Monte Arido, Old Man Mountain, Frazier Mountain

6 August 2001

By: Karen Isaacson Leverich


Monday, August 6th, was a very special day -- I got to meet the famous Barbara Guerin, who's getting mighty close to a list finish, for the first time. Brian and I collected Joanne Griego at the Flying J at the Frazier Park exit from I-5, then headed through Lockwood Valley to the Pine Mountain Summit, meeting Barbara and Mars there. Brian said he could do that drive in an hour, I was skeptical, and he made it in fifty minutes or less. We didn't even skid on any of the curves on the mountain roads, or scrape bottom in the dips.

It was already warm, and Mars (generous guy that he is) promised us the possibility of record breaking temperatures. I'd already heard how awful it was for Dorothy when she'd done nearby Hildreth in July, uh oh. But this would be a shorter, easier hike, so if we took it slow, we should do fine. Right? Right.

Mars had the secret code for the gate (which was hanging wide open, but who wants to get locked on the wrong side of it?), so we all five piled into his car, and were off, overtaking almost immediately a pickup load of hunters. Yes, it's already hunting season. In fact, the reason we were doing this on Monday, rather than Sunday, was that there were no permits available for Sunday, they'd all been issued to hunters.

I can be a bit overly literal at times (when I first read of ducks in the climbing guides, I assumed they had feathers, and was curious to know how HPS convinced them to hang around in dry washes and be landmarks for hikers), so had assumed the Gendarmes meant a checkpoint where the USFS law enforcement types would check our permit before allowing us to proceed. Der. Wrong-o. They turn out to be very interesting rock formations, with no interest at all in our permit.

Eventually, we came to a locked gate. Mars apparently isn't as well-connected as George Wysup, who (rumor has it) found it wide open on a recent trip to these peaks. Now it has a shiny new chain and padlock, so we had to walk. Not that it's that bad of a walk -- a bit sunny and exposed, but the road is definitely easy to follow, even for one of my limited navigation skills, and the grade is gentle. We were atop Monte Arido (no register) in no time.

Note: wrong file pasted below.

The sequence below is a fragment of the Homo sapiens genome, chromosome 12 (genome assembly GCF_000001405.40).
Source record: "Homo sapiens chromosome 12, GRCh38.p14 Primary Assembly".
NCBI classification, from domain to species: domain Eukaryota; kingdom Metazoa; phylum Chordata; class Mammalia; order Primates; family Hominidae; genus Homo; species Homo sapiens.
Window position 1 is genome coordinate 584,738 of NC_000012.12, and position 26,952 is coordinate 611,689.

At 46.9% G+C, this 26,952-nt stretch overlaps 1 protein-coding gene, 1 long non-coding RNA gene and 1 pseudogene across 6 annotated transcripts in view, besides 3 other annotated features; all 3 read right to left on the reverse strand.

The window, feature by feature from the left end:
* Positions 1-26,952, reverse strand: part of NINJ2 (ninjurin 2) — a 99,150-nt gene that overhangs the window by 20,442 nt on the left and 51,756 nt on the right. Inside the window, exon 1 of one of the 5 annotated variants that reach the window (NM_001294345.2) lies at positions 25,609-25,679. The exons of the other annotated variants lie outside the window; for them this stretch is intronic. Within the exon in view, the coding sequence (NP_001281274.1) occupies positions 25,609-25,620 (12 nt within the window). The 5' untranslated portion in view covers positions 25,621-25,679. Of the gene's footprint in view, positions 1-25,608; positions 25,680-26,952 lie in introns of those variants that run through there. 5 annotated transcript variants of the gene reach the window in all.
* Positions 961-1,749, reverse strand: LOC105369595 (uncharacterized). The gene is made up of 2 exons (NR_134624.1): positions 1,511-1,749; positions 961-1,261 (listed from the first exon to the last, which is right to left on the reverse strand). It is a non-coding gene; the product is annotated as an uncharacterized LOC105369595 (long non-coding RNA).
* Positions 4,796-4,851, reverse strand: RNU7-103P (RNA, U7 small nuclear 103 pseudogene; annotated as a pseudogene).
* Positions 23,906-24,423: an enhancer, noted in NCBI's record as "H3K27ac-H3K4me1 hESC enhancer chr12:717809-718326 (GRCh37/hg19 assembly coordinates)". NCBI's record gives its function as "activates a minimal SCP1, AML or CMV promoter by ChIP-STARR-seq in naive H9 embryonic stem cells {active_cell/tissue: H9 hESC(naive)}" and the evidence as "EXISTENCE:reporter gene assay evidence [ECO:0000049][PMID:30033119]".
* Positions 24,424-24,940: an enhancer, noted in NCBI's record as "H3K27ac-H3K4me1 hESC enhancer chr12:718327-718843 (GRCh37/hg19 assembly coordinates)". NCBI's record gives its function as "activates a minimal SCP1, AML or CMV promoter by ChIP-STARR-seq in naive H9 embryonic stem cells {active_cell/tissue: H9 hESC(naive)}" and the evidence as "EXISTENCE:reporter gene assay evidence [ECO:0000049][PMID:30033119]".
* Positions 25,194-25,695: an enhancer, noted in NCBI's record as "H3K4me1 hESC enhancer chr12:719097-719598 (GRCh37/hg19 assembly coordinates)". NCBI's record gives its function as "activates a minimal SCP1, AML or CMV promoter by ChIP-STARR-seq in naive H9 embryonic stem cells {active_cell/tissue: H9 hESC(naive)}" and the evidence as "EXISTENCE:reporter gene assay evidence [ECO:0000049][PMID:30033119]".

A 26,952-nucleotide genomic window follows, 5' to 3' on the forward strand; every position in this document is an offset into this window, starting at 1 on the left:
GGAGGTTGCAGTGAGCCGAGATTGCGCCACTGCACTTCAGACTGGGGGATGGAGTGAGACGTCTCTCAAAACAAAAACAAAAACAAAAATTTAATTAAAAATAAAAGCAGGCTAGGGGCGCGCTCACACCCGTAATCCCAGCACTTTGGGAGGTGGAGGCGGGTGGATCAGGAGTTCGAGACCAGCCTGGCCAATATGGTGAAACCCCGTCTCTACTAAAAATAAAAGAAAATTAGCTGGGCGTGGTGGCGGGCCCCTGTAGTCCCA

It was a really clear day, we could see the Channel Islands. And the advertised heat wasn't too bad, and was moderated by a mild breeze. We strolled down the road, and eventually had a super view of Old Man Mountain:

I was reassured to learn that the right (western) one of the two high peaks was the taller, that we'd not have to negotiate that notch to get to the eastern peak. The approach was up that barish ridge whose intersection with the road is occluded in the photograph. Barbara suggested we go up and fetch the register down for her to sign. Tsk!

We took it slow (the heat!) and let Mars lead (to deal with the occasional brush -- the use trail was actually in quite good condition). Barbara explained that with snakes, it's the person who's in third position who's most at risk of being bitten (dunno where she learned that), so we spent a lot of time jockeying to not be in third.

Not that it mattered, we saw no snakes. Very few bugs, either -- I think they were all over on Mt. Gleason being monopolized by George. We did see some lovely (Brian alleged man-eating) butterflies.

On the way back, Mars stopped to do some work on the trail -- the same false passage through the brush has lured him astray three times running, and he was going to make sure it didn't happen again. So the other four of us headed back down, navigating by democracy whenever the trail seemed obscure. (That, and following the ducks.) Barbara led for the last bit down the hill, and pulled a tad ahead of Brian. Karen to Brian: "Don't lose Barbara!" Brian to Barbara: "Barbara, don't get lost!"

We took the road back up to Monte Arido slowly, enjoying the occasional breeze. I carefully didn't share with anyone the numbers I was reading on the little thermometer that hangs off my pack -- if no one knew how hot it really was, they'd not get too warm, right?

It was still reasonably early when we got back out to the highway. Joanne mentioned she'd done most of the Los Padres drive up peaks, but had somehow missed Frazier Mountain. And since we drive right by the turn off on our way back to Flying J, well then! There's no register there currently, so Brian took a picture to prove we'd bagged this troublesome peak:

Barbara, Brian and I had increased our peak counts by two that day (I was up to 74), and Joanne by three. Definitely a success! Though Barbara had made the biggest percentage difference in the number of peaks remaining to collect. (Oh, and Byron? I'll put my money on Ping to win the race to finishing the list! With Barbara a close 2nd...)


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